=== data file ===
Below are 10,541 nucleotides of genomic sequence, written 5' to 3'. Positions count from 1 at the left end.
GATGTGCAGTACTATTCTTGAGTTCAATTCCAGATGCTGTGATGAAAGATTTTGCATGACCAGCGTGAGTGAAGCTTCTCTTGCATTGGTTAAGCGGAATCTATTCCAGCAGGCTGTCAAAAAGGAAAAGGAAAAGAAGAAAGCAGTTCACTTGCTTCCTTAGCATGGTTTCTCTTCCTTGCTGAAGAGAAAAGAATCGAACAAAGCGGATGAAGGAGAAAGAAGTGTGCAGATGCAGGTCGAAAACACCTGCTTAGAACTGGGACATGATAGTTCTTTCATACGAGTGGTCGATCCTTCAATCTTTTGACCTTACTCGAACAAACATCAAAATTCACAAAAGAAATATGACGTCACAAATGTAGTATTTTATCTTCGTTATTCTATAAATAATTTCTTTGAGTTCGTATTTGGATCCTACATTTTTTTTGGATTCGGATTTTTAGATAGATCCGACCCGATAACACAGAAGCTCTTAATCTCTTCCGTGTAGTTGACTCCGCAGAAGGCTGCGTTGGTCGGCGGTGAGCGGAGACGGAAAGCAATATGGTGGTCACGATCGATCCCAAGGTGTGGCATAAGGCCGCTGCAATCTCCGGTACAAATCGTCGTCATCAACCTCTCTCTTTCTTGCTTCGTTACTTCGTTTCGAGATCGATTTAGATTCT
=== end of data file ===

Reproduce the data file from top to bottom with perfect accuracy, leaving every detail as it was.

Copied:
Below are 10,541 nucleotides of genomic sequence, written 5' to 3'. Positions count from 1 at the left end.
GATGTGCAGTACTATTCTTGAGTTCAATTCCAGATGCTGTGATGAAAGATTTTGCATGACCAGCGTGAGTGAAGCTTCTCTTGCATTGGTTAAGCGGAATCTATTCCAGCAGGCTGTCAAAAAGGAAAAGGAAAAGAAGAAAGCAGTTCACTTGCTTCCTTAGCATGGTTTCTCTTCCTTGCTGAAGAGAAAAGAATCGAACAAAGCGGATGAAGGAGAAAGAAGTGTGCAGATGCAGGTCGAAAACACCTGCTTAGAACTGGGACATGATAGTTCTTTCATACGAGTGGTCGATCCTTCAATCTTTTGACCTTACTCGAACAAACATCAAAATTCACAAAAGAAATATGACGTCACAAATGTAGTATTTTATCTTCGTTATTCTATAAATAATTTCTTTGAGTTCGTATTTGGATCCTACATTTTTTTTGGATTCGGATTTTTAGATAGATCCGACCCGATAACACAGAAGCTCTTAATCTCTTCCGTGTAGTTGACTCCGCAGAAGGCTGCGTTGGTCGGCGGTGAGCGGAGACGGAAAGCAATATGGTGGTCACGATCGATCCCAAGGTGTGGCATAAGGCCGCTGCAATCTCCGGTACAAATCGTCGTCATCAACCTCTCTCTTTCTTGCTTCGTTACTTCGTTTCGAGATCGATTTAGATTCT